Race relations and labor in Sweat and Irons

To Willie Cole, the ironing board and iron have much more significant than being a simple household appliances. In Zora Hurston’s short story Sweat, Delia is a washerwoman working hard every day. The short story emphasizes the physical labor that Delia has to put in, in order to provide for her and her abusive husband Sykes. In Willie Cole’s artwork involving irons, he is also emphasizing the physical labor that washerwomen had to put in to support themselves. Cole’s iron project means a lot to him because he comes from a family of washerwoman. He knew how much sweat and blood goes into the work that his family, along with Delia in the story did. For Cole’s artwork, he needed to make the ironing boards look like they had been used by making scratches and dents in them. By naming the ironing boards after real people in his life, he is saying that they are beaten down as well from their hard work as washerwomen, just like the ironing boards. In the short story, Delia was beat down as well, both by her work and her husband.

When Willie Cole was talking about the slave ship that looked like an iron board, Cole connected domestic labor like the labor done by washwoman, to the long history of racism, slavery, and suffering in the United States. Although working as a washwoman gave Delia some power because she was able to make money and provide for herself without relying on a man to provide for her, it also made her relationship more complicated. Working for white people seemed to put extra tension on Delia and Sykes’ marriage. Sykes hated that Delia was working for white people and told her not to bring the white people’s clothes into their house.  He also left the house when Delia threatened to make him go to court with white people if he ever hit her again. When she came back that night after church, Delia made it seem like it was possible that the threat of white people could have really frightened Sykes and made him sorry for what he has done to her, though we soon learn this is not the case. Although they lived in an all-Black town, Eatonville Florida, race relations continue to be a theme in Sweat, similarly the history of racism is a theme in Willie Coles artwork.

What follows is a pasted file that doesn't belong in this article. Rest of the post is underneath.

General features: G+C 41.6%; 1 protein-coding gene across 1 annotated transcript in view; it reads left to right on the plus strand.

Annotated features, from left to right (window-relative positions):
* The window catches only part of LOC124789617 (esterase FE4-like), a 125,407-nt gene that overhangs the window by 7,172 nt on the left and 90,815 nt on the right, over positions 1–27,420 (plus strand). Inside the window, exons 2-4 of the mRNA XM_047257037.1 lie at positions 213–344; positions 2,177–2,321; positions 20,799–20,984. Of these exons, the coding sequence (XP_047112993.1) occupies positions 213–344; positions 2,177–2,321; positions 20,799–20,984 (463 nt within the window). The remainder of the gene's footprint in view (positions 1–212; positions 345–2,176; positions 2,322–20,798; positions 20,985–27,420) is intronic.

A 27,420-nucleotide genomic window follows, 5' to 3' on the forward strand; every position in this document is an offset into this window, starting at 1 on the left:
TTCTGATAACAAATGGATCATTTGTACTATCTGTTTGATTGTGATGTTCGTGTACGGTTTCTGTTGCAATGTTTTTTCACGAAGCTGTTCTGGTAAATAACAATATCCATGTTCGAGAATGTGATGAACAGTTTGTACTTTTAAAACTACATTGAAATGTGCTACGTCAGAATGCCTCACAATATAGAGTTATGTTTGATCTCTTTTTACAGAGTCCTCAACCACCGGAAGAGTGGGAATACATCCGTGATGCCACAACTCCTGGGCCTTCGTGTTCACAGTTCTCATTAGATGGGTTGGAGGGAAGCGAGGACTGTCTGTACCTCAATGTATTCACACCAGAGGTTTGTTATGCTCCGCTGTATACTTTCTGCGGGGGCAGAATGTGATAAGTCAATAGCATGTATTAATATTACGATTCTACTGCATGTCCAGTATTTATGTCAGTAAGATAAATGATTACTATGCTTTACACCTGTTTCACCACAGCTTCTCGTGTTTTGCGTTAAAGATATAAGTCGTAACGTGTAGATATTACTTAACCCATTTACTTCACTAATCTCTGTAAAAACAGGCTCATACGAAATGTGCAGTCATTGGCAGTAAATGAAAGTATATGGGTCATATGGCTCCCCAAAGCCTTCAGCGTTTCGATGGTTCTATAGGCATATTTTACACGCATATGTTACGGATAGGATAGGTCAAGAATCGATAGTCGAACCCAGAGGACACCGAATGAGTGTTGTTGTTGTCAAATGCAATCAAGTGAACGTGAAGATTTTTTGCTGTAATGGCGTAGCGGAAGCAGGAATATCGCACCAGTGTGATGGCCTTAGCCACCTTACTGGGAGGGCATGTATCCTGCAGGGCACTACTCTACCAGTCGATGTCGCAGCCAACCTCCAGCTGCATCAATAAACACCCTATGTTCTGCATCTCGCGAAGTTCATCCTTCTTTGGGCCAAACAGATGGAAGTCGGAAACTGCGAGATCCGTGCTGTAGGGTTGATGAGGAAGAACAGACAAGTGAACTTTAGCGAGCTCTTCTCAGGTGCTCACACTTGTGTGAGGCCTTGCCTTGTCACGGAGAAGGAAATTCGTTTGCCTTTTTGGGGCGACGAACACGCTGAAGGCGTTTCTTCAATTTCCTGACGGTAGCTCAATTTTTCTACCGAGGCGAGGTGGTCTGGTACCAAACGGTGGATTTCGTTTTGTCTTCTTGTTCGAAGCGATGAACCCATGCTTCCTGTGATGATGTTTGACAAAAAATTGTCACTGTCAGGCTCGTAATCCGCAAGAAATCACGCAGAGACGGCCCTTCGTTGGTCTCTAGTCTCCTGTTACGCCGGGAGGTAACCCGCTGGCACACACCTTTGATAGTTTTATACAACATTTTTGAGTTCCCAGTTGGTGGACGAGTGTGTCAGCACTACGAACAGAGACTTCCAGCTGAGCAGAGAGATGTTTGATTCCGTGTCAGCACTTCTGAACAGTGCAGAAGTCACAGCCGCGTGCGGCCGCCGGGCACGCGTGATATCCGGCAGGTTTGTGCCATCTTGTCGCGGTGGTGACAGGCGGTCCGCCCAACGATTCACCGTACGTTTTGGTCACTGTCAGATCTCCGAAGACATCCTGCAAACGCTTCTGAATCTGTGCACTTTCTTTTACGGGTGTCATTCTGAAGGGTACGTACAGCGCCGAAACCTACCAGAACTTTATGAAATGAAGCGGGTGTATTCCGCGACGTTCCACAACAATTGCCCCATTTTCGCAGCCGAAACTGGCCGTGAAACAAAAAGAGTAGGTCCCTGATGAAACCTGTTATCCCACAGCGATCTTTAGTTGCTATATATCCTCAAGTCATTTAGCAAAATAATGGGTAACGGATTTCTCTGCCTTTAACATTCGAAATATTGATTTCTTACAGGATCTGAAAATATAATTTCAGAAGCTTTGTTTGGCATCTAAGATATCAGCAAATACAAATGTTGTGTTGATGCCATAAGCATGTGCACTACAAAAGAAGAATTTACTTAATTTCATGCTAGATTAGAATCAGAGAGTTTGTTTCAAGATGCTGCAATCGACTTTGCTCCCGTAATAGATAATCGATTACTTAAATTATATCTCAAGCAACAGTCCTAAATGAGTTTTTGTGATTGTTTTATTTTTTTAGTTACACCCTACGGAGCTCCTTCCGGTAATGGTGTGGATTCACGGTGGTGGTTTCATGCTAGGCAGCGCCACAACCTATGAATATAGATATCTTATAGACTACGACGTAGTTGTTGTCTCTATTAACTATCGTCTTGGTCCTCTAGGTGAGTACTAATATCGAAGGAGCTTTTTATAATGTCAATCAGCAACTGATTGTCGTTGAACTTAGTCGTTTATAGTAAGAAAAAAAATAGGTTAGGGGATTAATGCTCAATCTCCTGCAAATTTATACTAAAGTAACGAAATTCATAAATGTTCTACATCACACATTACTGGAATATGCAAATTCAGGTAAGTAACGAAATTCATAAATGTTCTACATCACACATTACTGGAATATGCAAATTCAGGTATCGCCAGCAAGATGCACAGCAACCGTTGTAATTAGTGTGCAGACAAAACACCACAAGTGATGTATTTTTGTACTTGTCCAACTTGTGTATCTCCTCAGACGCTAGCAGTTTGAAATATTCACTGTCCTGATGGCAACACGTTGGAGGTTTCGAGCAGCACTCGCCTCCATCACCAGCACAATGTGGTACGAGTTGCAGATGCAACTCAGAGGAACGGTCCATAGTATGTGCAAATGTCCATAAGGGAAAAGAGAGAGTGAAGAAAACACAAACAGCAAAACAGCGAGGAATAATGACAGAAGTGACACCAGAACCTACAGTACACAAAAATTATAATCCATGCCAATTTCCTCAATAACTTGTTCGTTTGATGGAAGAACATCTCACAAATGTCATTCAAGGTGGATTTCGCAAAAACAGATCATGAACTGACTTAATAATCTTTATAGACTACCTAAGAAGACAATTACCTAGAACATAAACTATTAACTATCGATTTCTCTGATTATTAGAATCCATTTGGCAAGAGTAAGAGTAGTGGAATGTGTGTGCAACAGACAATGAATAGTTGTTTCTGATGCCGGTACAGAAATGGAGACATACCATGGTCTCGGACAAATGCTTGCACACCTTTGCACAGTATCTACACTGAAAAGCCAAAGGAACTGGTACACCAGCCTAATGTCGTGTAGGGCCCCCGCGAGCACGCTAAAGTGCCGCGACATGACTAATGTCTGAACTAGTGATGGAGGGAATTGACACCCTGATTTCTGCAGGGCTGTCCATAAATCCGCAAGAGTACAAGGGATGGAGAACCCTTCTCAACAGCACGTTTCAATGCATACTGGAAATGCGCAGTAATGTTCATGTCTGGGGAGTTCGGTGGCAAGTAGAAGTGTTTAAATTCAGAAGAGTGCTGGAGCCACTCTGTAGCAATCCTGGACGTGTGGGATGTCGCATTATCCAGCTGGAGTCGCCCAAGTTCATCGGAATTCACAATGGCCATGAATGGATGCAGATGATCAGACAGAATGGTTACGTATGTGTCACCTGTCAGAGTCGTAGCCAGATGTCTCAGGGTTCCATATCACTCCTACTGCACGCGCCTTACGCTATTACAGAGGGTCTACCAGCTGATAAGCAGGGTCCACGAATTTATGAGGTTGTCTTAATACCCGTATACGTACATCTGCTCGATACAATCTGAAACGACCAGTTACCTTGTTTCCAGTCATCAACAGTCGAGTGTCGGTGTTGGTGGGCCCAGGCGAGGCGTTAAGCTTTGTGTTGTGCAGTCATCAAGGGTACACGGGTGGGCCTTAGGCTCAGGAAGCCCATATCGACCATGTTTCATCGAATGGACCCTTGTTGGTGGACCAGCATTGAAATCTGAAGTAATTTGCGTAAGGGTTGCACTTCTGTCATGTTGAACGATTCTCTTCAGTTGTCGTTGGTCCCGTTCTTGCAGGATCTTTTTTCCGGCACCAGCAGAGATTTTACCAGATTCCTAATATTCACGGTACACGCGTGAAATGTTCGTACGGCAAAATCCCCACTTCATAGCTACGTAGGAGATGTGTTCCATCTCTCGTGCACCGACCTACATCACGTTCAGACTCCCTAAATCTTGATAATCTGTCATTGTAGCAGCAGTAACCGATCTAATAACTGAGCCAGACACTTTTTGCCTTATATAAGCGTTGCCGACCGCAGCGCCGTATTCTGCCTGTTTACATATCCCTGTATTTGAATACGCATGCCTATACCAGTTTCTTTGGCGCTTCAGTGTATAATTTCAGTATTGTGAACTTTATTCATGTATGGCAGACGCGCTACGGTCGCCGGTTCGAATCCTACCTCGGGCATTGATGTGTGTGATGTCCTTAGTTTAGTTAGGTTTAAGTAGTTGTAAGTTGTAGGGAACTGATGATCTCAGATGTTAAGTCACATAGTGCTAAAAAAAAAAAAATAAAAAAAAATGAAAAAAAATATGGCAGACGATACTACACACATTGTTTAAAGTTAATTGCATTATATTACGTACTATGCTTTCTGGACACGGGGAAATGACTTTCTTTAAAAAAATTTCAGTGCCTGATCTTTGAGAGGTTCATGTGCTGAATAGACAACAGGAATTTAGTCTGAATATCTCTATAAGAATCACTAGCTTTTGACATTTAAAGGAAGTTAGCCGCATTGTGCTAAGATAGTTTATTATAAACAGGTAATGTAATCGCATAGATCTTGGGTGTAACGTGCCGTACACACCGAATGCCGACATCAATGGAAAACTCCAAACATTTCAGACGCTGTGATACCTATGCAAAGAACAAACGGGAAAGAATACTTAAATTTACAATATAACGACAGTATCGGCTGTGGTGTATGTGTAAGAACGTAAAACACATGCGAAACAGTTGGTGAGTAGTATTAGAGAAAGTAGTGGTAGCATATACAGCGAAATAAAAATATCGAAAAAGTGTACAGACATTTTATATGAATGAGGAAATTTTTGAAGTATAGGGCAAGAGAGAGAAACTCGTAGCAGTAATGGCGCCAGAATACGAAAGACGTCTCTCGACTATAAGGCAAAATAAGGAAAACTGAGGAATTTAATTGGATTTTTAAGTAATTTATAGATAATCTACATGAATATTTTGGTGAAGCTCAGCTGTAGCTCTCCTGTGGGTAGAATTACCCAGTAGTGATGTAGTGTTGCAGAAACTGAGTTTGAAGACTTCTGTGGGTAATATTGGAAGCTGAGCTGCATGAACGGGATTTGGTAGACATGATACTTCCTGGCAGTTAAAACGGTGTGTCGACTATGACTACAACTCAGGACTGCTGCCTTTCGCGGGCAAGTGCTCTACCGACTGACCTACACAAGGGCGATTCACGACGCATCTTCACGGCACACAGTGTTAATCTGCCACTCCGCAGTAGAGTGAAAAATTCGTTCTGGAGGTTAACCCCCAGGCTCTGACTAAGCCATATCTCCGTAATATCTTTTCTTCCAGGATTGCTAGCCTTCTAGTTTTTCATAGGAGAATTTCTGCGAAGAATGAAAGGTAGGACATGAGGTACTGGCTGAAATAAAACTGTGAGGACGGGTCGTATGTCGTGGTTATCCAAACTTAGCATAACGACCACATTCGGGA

Harvard exhibit reveals 'the spirit' within everyday objects – Harvard Gazette

The first picture is of the slave ship and the second picture is the flattened ironing board.

2 thoughts on “Race relations and labor in Sweat and Irons

  1. I really like the point you make about how important the connection to real people is to Willie Cole. The fact that each of these ironing boards represents a person from his life who did this work and used an ironing board is really interesting. I also like the point that you make about how race relations are central to both pieces of art.

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